The FBI is requesting an exception to the biometric data base law


Last Thursday, the FBI proposed excluding the biometric database of the service from provisions of the Privacy Act, while US law obliges each federal agency to inform citizens of the data it collects and stores.

FBI
Image: privacysos.org

The FBI's Next Generation Identification System (NGIS) is a huge database of biometric information such as fingerprints, iris scans, facial scans, and even DNA samples.

The database is often used to identify suspected criminals. In earlier times, the database was used less, but with the emergence of modern biometric authentication systems, the value of this database has grown too much because it allows FBI to access locked devices.

The database does not only include information from people who have committed crimes. The NGI also includes data from people who at one time gave fingerprints or swept their iris for their work or for issuing a license.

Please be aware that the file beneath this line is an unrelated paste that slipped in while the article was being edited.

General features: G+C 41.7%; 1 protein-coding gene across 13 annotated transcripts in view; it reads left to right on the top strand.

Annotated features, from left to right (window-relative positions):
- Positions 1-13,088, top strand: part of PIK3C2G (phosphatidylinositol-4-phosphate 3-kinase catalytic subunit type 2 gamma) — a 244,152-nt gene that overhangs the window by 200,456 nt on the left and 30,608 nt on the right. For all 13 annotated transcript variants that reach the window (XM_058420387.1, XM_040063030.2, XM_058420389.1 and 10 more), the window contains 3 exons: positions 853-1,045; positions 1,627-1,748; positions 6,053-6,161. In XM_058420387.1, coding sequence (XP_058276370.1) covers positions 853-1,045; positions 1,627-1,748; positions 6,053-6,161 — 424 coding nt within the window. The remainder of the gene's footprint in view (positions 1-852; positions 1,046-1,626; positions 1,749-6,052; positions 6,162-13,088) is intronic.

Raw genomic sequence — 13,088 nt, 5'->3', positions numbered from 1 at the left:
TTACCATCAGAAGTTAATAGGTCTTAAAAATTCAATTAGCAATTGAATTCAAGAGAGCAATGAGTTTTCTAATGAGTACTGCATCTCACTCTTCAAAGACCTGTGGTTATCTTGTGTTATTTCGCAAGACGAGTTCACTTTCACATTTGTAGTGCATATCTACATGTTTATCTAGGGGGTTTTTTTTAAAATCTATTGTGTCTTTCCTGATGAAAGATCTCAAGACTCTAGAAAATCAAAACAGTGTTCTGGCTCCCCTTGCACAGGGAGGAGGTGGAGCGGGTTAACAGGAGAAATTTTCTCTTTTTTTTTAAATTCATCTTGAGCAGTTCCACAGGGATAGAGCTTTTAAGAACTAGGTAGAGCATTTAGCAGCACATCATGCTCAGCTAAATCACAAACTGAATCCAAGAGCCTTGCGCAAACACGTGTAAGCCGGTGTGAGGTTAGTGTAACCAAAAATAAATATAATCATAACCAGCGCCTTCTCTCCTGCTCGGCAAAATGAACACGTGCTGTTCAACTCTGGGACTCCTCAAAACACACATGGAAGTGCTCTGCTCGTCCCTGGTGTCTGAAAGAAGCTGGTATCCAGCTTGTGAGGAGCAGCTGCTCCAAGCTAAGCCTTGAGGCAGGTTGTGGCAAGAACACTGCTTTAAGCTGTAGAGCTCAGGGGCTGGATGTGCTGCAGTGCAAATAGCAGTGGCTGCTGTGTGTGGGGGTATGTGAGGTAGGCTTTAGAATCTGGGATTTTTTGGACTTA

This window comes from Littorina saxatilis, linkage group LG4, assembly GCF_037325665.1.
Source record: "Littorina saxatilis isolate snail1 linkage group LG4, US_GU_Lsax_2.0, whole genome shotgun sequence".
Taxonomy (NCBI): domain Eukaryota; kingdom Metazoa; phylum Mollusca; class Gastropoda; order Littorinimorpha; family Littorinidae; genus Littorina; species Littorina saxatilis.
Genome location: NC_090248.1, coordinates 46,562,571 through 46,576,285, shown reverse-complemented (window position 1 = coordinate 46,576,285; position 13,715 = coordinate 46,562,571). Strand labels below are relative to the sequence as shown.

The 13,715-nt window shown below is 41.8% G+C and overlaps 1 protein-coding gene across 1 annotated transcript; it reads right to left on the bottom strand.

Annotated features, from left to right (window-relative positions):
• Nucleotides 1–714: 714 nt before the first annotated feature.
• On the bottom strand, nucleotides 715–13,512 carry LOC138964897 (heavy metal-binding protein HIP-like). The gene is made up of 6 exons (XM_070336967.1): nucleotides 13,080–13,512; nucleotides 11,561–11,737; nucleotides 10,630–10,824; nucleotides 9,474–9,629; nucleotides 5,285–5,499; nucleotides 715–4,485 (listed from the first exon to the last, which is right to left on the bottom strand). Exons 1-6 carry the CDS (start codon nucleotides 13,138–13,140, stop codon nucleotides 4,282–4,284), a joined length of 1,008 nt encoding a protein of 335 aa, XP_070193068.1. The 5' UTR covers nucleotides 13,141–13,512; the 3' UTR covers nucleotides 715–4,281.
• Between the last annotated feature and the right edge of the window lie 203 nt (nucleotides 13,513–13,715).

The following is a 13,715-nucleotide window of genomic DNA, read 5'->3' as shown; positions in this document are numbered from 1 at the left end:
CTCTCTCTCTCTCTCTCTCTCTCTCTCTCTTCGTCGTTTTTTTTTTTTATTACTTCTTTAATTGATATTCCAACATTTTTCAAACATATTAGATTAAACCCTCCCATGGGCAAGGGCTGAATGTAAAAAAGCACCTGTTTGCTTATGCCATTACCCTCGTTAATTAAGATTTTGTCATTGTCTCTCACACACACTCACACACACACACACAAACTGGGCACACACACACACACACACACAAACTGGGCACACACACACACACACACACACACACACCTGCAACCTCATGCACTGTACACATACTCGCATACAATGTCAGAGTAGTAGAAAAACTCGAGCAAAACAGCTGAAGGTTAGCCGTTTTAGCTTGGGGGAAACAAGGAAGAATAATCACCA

In practice, anyone who has served in the army, or works on a government post, has issued ID documents and other licenses is already in the database.

The FBI naturally seeks to hide the size of the database. 2015, after a long battle in court, the Electronic Frontier Foundation revealed that the database contained data over 52 of millions of US citizens. The US has a population of about 320 million.

In March of 2016, the San Diego Union Tribune revealed that the FBI has access to any biometric data that has private databases such as Ancestry.com and 23andMe.

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